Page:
A student speaking on behalf of the Cut the Rent campaign asked the presidential candidates if they would support a pledge to stand behind the movement and support a tent strike. Carey stated his support for the campaign, saying that he voted for the campaign when a Cut the Rent motion was brought to Council. He called a rent strike “a last resort”, after talking to College. Hand repeated this sentiment,  while Williams called the college potentially putting up rents “disgraceful”. Williams said that the union would have to take “all appropriate” action if College decided to increase rent, “but hopefully it wouldn’t have to come to that”.

The three presidential candidates were asked to defend their stances on the Union of Students in Ireland (USI). Carey said that he felt “disillusioned” by USI after attending National Congress last year, but that the national union is helpful in coordinating protests. He said it was “vital” to be members of the union and called USI a “support system” for students and sabbats. He spoke of lobbying on a national level and “USI is that national support”. Williams is the only candidate who wants to disaffiliate from the national union. “Literally no one knows what the USI does,” he said, saying students deserve to have a referendum on membership. Like in other hustings, Williams questioned the money given to USI. “I don’t think there’s any need for this bureaucratic organisation,” he said.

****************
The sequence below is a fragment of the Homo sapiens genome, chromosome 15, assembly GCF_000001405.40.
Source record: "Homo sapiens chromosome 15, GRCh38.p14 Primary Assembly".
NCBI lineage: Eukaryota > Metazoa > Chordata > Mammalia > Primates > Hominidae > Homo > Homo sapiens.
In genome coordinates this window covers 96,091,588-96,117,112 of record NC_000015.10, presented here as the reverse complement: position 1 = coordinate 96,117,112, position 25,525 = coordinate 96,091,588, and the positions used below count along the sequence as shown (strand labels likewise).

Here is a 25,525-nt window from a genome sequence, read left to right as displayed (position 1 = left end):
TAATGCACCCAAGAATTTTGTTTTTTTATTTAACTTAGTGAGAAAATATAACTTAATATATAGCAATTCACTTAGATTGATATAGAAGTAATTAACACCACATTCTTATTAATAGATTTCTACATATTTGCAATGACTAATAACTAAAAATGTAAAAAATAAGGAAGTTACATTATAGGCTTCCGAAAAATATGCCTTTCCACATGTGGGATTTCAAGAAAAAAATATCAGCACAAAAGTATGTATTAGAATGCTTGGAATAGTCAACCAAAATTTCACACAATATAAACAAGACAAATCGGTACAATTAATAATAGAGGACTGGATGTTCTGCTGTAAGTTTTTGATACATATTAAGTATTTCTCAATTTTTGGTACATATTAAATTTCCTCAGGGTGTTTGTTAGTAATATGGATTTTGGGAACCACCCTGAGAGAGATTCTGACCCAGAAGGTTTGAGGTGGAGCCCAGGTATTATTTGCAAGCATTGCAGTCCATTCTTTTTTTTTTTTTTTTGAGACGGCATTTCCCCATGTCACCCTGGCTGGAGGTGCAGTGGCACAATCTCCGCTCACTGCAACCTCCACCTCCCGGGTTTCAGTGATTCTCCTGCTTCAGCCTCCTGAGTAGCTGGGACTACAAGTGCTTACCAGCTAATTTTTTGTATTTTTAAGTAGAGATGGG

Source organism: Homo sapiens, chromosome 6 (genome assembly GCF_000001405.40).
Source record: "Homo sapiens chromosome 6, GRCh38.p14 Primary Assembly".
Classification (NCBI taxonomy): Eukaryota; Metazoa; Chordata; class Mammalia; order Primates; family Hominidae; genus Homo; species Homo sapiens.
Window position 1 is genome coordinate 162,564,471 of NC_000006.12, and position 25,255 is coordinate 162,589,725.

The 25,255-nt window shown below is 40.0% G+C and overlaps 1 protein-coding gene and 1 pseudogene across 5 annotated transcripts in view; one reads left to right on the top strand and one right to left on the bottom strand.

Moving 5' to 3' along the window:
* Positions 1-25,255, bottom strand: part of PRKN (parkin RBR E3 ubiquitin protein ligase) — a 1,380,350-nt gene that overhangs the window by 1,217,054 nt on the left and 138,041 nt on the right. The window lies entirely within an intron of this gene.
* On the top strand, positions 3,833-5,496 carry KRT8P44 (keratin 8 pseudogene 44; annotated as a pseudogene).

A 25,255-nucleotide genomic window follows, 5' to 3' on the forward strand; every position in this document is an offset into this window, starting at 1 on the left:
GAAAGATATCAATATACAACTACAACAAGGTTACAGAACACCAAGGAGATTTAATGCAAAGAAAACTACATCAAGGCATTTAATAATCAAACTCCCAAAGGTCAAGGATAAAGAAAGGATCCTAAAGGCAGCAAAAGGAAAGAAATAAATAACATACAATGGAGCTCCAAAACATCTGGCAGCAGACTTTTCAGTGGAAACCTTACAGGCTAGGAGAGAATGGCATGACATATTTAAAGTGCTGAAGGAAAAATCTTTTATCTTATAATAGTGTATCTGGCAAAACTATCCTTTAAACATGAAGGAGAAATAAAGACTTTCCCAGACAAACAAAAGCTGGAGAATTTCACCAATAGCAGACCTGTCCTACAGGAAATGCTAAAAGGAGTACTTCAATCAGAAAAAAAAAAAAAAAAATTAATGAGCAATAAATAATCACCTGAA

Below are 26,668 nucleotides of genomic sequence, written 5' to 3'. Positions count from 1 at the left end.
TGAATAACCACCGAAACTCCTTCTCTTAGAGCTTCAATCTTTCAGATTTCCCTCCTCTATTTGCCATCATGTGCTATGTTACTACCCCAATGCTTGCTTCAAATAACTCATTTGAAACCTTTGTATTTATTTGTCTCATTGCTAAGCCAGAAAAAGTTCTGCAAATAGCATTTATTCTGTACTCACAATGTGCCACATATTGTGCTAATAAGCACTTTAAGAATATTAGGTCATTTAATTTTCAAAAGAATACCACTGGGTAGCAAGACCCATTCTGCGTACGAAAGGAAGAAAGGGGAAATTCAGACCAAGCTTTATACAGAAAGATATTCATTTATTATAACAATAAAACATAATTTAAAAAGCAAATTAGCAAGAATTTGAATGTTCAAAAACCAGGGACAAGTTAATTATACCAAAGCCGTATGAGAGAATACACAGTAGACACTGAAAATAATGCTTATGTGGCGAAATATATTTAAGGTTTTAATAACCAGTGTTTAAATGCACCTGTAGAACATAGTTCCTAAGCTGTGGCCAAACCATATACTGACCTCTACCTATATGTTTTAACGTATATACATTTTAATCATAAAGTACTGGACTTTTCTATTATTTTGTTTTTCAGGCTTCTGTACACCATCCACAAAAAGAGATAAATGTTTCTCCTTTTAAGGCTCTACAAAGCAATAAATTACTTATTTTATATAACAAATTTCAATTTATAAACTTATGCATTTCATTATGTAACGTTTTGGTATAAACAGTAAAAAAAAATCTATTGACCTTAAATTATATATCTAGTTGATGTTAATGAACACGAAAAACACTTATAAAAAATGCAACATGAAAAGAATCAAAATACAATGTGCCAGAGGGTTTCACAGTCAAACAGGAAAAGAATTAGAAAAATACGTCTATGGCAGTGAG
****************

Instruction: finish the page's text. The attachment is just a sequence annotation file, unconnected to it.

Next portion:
Education Officer

Fourth year nursing student Megan O’Connor, running unopposed for Education Officer with a projected 85% win according to the Trinity News poll, strongly emphasised her desire to “make the academic side of [college] as easy as possible” and be a “familiar face within the Halls community”. She described that she would strive to be someone students felt they could turn to for advice and be a “reliable” person for students when they needed help.

JCR President Zara Finn asked O’Connor how she would help first year students with the overall experience of adapting to college. O’Connor drew on her experience of living in Halls and how “difficult certain things can be” in the transition to college. O’Connor cited the bodies in College she would work alongside, including Student Learning Development and the Student 2 Student (S2S) mentorship programme, as well as seeking to improve and work alongside College’s existing twelve-week Transition to Trinity programme. Questioned on what specific actions she would take to engage with the JCR and students in Halls, O’Connor detailed a desire to expand more training to Halls, such as academic writing workshops, emphasising the importance of ensuring “ease of access” to services.